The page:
Troubleshooting installation problems

It can happen that you run into trouble while installing Home Assistant. This page is here to help you solve the most common problems.

pip3: command not found

This utility should have been installed as part of the Python installation. Check if Python is installed by running python3 --version. If it is not installed, download it here.

If you are able to successfully run python3 --version but not pip3, install Home Assistant by running the following command instead:

python3 -m pip install homeassistant

On a Debian system, you can also install python3 by sudo apt-get install python3, and pip3 by sudo apt-get install python3-pip.

No module named pip

Pip should come bundled with the latest Python 3 but is omitted by some distributions. If you are unable to run python3 -m pip --version you can install pip by downloading the installer and running it with Python 3:

python3 get-pip.py

No access to the frontend

In newer Linux distributions the access to a host is very limited. This means that you can’t access the Home Assistant frontend that is running on a host outside of the host machine.

To fix this you will need to open your machine’s firewall for TCP traffic to port 8123. The method for doing this will vary depending on your operating system and the firewall you have installed. Below are some suggestions to try. Google is your friend here.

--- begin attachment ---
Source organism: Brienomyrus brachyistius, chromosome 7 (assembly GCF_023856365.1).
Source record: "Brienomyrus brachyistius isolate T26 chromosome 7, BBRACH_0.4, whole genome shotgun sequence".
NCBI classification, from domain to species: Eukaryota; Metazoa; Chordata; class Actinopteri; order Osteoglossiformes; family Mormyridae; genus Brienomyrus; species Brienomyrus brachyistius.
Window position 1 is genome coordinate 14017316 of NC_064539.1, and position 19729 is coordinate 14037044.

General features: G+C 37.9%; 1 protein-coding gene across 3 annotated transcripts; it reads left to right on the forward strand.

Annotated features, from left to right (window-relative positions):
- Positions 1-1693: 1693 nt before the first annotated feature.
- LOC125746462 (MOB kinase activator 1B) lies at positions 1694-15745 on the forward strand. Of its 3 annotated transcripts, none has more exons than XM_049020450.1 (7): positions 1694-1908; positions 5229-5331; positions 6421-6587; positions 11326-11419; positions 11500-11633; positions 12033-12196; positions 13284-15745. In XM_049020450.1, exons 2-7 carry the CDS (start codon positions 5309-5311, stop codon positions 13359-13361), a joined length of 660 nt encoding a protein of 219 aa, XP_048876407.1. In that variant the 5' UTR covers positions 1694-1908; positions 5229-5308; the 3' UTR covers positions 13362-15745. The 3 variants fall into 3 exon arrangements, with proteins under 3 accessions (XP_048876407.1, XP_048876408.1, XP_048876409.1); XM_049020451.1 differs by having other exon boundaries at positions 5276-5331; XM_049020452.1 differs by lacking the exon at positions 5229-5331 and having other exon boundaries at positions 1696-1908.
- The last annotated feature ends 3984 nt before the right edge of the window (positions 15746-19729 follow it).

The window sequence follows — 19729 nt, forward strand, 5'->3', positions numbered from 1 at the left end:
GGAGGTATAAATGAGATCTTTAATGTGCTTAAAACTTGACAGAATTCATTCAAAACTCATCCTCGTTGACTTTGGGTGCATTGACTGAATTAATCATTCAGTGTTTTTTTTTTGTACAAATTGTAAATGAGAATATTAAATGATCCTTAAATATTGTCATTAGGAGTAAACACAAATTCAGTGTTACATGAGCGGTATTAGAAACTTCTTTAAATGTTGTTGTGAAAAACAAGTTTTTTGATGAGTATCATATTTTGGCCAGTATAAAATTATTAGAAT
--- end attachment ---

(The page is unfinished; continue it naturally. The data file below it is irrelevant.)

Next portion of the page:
For UFW systems (Ubuntu, Debian, Raspberry Pi OS, etc.):

sudo ufw allow 8123/tcp

For iptables systems (was the default for older distributions):

iptables -I INPUT -p tcp --dport 8123 -j ACCEPT
iptables-save > /etc/network/iptables.rules  # your rules may be saved elsewhere

System freezes

On small systems (such as a Pi2), not directly supported by binaries (Python Wheels) you may run out of memory. Upon the first run or after an upgrade, Home Assistant uses a lot of resources to (re)compile all the integrations. If you run out of memory and/or swap memory, your system will freeze. Increasing swap memory can help:

sudo dphys-swapfile swapoff
sudo nano /etc/dphys-swapfile

Modify the line the sets the swapfile size. Set it equal to your memory or double your current setting: CONF_SWAPSIZE = 925 then:

sudo dphys-swapfile swapon
sudo systemctl restart dphys-swapfile.service